Phil Spencer, CEO of Microsoft Gaming, made a big announcement today. He said Call of Duty would be on Nintendo Switch for 10 years.

After merging with Activision Blizzard King, Microsoft has agreed to deliver Call of Duty to @Nintendo for 10 years.

Microsoft wants to enable more people to play games, whichever they want.

Call of Duty: Ghosts was the last franchise installment on Nintendo’s WiiU. In the Switch’s seven years, no Call of Duty game has been released.

Microsoft undertook this action to calm regulator anxieties and encircle Sony, the company most opposed to the $69 billion Activision Blizzard acquisition.

Microsoft offered Sony the same 10-year contract but hasn’t heard back.

Vice-Chair and President Brad Smith said in The Wall Street Journal yesterday that Microsoft is trying to innovate in gaming as Netflix did versus Blockbuster.

Game Pass offers cloud streaming and subscriptions. Microsoft CEO Satya Nadella stated Game Pass should be like Netflix.

Will the Nintendo Switch version of Call of Duty be local to the console or cloud-based to remove hardware constraints?

Call of Duty might use the Nintendo Switch Pro if it debuts next year. We wouldn’t rule out transferring the mobile Call of Duty instead of the console/PC version.

Phil Spencer, CEO of Microsoft Gaming, pledged to maintain Call of Duty on Steam for ten years.

Microsoft has committed to offering Call of Duty on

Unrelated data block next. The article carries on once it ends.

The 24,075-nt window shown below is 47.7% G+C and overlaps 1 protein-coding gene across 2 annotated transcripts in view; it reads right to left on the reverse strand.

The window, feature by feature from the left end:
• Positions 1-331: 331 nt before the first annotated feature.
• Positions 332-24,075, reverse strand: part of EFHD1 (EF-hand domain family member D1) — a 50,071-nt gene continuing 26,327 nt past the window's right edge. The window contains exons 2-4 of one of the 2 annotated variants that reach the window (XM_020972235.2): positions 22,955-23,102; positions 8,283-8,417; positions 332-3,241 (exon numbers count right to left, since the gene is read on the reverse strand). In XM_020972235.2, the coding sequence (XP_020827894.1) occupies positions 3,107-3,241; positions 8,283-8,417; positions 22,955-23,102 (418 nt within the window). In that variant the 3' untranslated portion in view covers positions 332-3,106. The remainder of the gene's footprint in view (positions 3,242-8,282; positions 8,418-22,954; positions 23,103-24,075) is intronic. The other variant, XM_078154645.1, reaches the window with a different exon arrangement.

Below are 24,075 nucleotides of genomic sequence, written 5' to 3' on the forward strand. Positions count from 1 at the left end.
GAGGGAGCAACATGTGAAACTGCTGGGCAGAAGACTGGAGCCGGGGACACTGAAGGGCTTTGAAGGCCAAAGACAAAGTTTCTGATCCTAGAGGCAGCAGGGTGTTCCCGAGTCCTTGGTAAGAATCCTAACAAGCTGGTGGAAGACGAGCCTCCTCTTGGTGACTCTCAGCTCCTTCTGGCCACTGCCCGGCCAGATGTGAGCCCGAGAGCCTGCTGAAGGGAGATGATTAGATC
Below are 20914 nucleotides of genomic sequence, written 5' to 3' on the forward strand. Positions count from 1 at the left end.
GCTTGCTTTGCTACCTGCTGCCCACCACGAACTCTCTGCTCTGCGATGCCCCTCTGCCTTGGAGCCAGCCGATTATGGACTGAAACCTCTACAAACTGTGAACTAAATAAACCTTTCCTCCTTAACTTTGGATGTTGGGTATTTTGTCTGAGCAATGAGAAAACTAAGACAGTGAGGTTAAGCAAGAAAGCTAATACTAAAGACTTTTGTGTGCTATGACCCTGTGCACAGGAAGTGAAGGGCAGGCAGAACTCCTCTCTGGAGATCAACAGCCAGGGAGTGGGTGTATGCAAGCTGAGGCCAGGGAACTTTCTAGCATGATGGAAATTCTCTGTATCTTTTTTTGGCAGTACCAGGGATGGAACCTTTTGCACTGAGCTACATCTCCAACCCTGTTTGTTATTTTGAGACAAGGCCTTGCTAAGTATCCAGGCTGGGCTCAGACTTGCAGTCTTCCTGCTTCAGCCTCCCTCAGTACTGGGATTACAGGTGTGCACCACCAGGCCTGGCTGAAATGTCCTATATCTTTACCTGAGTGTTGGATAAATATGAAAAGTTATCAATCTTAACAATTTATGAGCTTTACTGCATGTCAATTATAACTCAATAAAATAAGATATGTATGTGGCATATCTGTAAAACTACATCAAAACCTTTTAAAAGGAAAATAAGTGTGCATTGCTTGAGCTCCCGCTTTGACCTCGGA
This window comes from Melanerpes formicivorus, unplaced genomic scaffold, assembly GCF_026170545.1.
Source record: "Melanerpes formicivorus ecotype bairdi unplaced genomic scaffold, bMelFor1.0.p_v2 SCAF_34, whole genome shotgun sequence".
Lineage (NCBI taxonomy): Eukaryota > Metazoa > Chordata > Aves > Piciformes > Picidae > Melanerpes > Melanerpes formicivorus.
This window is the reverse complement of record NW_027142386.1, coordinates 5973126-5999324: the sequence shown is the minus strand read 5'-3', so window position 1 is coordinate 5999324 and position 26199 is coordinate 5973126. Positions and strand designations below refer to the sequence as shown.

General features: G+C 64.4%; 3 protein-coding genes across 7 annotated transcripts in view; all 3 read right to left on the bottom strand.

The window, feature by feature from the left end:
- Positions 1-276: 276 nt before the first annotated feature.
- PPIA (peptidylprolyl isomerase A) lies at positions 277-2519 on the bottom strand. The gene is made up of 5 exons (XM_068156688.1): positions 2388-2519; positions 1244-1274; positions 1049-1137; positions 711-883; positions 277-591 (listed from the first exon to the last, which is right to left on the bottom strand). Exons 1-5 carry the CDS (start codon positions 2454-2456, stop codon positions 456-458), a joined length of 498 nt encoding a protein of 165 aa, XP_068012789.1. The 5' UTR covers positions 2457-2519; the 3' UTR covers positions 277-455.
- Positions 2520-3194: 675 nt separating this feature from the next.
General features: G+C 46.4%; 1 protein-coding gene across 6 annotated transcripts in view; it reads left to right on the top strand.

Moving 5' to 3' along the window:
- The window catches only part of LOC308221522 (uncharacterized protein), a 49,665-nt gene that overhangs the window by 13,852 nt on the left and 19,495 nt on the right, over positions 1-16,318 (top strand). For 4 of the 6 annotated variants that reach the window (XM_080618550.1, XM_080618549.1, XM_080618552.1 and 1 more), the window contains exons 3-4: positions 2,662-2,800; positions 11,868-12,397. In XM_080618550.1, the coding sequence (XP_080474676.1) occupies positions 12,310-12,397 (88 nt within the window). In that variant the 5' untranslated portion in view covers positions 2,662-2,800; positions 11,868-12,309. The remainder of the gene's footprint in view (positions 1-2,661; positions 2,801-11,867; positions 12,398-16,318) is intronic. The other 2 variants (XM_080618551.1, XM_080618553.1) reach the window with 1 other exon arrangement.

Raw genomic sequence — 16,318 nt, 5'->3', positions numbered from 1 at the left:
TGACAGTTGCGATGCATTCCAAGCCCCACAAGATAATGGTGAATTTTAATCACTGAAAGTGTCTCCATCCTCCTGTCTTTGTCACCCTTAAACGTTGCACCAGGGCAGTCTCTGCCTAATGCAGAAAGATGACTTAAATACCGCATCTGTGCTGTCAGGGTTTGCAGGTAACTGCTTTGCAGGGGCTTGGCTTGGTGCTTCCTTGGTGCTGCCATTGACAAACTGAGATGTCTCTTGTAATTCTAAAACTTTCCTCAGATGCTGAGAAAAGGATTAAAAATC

@Steam to Xbox after Activision Blizzard King merger.

Microsoft’s return to Steam with all of its titles left a few questions. Gabe Newell of Valve gave Kotaku the following statement supporting their transaction.

We’re glad Microsoft plans to use Steam to market Call of Duty after acquiring Activision.

Microsoft has been on Steam for a long time, so we assume they’re delighted with gamers’ response to it and our work.

Our mission is to continue building Microsoft and Steam consumers’ and partners’ valuable features.

Microsoft offered and sent us a draught agreement for a long-term Call of Duty commitment. Still, it wasn’t necessary because a) we don’t believe in requiring any partner to have an agreement that locks them to shipping games on Steam into the distant future, b) Phil and the games team at Microsoft have always followed through on what they said they would do, and c) we think Microsoft has all the motivation they need to be on the plow.

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